<$BlogRSDUrl$>

Monday, August 02, 2004

Ineffective Assistance. Isaac Jacob Sharvit was found guilty of engaging in a conspiracy to dstribute and possessing with intent to distribute pills containing ecstasy. He moved for a new trial on the ground of ineffective assistance of counsel, which was denied, based primarily on the affidavit of his trial counsel, who rebutted all of Sharvit's contentions. He appealed.

During the pendency of his appeal, Sharvit's trial counsel was indicted for conspiracy to defraud the United States by submitting fraudulent appplications for appointment of counsel under the Criminal Justice Act. The indictment also stated that she had made false statements to the United States District Court and to criminal investigators and that she attempted to dissuase another person from making certain communications to law enforcement personnel. According to a New York Times article, there were allegations that the attorney abused prescription drugs and laundered money on behalf of a client. Sharvit brought these facts to the attention of the Second Circuit in his reply brief. The Government did not deny any of the allegations.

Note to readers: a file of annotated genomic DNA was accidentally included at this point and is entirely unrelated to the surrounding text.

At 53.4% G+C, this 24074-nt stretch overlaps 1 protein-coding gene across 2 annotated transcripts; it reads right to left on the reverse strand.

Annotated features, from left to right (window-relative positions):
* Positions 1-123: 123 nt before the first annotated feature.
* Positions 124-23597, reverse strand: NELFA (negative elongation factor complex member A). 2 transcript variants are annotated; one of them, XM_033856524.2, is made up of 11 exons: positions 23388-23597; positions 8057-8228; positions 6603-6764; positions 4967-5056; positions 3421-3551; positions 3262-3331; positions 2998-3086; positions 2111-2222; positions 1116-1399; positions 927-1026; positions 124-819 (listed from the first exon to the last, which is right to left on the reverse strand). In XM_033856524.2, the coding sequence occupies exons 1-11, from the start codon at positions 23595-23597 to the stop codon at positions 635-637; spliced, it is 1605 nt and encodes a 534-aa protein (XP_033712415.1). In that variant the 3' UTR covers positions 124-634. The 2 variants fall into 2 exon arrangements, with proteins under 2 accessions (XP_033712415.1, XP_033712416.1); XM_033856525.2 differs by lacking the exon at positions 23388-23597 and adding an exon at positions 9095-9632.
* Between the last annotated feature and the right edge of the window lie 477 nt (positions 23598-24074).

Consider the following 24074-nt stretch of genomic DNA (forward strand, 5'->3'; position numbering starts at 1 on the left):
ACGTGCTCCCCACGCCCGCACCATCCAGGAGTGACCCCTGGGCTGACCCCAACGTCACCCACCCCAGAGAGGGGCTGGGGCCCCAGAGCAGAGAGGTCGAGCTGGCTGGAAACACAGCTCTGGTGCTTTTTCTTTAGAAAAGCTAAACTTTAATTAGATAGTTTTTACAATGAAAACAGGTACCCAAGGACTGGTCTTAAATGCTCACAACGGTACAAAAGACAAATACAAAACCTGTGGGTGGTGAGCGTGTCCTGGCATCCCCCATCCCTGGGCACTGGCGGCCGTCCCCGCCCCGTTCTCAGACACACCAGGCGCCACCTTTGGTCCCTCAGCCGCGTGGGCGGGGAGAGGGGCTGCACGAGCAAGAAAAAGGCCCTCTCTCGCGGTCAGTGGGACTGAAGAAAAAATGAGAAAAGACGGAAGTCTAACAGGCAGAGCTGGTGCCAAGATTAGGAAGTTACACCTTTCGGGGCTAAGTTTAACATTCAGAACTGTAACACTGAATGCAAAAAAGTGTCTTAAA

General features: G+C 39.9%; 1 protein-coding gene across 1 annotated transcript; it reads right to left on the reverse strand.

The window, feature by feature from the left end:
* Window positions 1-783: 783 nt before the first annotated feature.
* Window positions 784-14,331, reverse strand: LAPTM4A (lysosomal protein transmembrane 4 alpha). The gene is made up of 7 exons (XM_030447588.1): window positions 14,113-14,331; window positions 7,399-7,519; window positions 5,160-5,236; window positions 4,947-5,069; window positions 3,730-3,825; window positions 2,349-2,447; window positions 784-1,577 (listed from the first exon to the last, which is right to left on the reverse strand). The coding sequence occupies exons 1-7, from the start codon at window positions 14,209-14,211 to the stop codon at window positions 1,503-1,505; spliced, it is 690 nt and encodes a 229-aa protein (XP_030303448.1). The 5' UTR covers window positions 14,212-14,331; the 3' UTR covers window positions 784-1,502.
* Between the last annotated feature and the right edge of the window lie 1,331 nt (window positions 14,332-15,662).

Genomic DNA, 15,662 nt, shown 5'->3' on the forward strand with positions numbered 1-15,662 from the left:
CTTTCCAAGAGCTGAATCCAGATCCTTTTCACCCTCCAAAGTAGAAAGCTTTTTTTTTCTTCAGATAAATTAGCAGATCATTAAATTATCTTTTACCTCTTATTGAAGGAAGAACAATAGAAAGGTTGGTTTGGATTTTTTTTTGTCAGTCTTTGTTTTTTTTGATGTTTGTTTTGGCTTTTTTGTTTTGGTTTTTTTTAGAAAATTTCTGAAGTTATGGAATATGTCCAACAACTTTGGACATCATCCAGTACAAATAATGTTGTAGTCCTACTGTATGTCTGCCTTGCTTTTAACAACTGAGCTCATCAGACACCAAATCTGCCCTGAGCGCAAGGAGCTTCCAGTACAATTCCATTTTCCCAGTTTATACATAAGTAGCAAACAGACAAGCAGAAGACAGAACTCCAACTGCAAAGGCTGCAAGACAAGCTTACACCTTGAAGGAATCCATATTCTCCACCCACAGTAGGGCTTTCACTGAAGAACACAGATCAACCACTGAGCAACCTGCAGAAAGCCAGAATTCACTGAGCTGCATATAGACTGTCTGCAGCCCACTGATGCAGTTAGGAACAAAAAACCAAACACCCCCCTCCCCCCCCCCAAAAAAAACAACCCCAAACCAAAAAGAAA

The Second Circuit remanded the case to the District Court for further fact finding, although the Court noted that the usual procedure for bringing an ineffective assistance claim is on habeas review. The case, which was decided on July 30, 2004, can be found here.

Comments: Post a Comment

This page is powered by Blogger. Isn't yours?